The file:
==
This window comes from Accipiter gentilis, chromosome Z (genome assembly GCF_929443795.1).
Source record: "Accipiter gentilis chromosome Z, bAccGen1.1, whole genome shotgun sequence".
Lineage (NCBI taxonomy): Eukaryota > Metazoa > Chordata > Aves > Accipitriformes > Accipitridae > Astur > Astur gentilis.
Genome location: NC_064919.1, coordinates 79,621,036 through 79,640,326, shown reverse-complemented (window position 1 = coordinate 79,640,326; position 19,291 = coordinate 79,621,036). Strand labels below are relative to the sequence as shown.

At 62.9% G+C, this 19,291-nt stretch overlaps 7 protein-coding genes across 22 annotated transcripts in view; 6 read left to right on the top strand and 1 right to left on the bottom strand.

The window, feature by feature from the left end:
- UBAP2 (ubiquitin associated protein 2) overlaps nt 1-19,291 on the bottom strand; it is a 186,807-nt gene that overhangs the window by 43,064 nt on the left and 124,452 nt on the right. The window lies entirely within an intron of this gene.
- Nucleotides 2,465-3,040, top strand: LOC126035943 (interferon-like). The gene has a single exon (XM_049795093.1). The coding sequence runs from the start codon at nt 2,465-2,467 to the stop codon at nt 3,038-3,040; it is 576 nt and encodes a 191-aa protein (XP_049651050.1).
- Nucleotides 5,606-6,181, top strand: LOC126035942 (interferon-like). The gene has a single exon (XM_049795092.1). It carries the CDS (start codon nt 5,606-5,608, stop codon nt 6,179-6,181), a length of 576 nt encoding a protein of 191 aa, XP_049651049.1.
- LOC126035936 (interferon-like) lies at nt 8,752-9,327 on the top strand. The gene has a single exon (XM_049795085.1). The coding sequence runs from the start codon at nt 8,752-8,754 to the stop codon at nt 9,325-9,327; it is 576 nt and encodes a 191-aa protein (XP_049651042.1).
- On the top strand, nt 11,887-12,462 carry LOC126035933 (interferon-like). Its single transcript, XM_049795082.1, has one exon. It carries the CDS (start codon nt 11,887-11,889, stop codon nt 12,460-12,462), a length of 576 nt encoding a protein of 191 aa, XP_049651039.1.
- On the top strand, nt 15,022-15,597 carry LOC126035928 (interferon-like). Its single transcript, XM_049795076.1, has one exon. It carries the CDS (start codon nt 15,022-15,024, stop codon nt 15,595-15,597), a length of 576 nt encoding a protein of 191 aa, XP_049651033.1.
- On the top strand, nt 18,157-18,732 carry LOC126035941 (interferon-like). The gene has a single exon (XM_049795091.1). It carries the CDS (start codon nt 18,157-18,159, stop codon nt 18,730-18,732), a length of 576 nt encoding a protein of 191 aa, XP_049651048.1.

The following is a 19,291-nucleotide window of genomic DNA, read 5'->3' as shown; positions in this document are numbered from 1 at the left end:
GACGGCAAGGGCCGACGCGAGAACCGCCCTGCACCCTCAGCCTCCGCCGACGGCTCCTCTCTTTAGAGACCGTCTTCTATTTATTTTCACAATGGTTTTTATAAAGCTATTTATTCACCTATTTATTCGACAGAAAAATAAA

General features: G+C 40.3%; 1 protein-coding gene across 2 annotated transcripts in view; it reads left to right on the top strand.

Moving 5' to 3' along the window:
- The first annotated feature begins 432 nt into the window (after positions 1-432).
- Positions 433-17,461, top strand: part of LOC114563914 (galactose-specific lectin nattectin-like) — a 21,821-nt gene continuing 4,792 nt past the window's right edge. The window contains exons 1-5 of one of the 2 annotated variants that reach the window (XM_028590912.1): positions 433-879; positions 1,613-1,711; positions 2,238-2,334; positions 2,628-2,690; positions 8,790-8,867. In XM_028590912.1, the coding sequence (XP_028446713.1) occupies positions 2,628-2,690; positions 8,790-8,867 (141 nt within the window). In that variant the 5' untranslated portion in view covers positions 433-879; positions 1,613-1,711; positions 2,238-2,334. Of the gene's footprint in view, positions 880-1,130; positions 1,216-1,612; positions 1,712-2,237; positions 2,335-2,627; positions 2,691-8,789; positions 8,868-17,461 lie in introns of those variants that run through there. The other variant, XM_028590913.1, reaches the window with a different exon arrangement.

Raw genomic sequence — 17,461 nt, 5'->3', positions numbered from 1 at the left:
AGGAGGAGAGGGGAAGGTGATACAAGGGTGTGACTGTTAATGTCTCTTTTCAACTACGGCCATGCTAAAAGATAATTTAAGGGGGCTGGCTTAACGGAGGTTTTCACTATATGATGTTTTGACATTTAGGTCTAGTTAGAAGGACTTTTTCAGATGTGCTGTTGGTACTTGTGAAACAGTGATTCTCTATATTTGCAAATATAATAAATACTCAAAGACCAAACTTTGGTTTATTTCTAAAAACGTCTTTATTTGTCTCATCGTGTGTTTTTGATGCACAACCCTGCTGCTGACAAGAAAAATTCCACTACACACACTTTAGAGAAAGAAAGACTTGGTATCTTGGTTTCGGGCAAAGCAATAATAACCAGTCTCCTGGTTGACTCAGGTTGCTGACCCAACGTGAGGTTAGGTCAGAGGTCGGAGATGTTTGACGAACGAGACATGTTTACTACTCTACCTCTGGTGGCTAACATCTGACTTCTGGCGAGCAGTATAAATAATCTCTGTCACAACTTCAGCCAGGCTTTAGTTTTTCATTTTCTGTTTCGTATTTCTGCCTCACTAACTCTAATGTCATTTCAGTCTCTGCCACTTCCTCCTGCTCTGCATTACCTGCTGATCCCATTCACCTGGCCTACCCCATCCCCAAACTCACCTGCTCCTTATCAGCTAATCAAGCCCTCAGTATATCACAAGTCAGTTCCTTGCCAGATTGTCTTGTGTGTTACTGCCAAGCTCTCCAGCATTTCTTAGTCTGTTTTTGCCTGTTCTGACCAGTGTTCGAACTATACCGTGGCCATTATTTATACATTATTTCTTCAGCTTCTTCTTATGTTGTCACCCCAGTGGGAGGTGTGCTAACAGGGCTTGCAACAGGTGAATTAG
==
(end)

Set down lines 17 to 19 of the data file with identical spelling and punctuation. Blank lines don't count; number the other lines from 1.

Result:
Moving 5' to 3' along the window:
- The first annotated feature begins 432 nt into the window (after positions 1-432).
- Positions 433-17,461, top strand: part of LOC114563914 (galactose-specific lectin nattectin-like) — a 21,821-nt gene continuing 4,792 nt past the window's right edge. The window contains exons 1-5 of one of the 2 annotated variants that reach the window (XM_028590912.1): positions 433-879; positions 1,613-1,711; positions 2,238-2,334; positions 2,628-2,690; positions 8,790-8,867. In XM_028590912.1, the coding sequence (XP_028446713.1) occupies positions 2,628-2,690; positions 8,790-8,867 (141 nt within the window). In that variant the 5' untranslated portion in view covers positions 433-879; positions 1,613-1,711; positions 2,238-2,334. Of the gene's footprint in view, positions 880-1,130; positions 1,216-1,612; positions 1,712-2,237; positions 2,335-2,627; positions 2,691-8,789; positions 8,868-17,461 lie in introns of those variants that run through there. The other variant, XM_028590913.1, reaches the window with a different exon arrangement.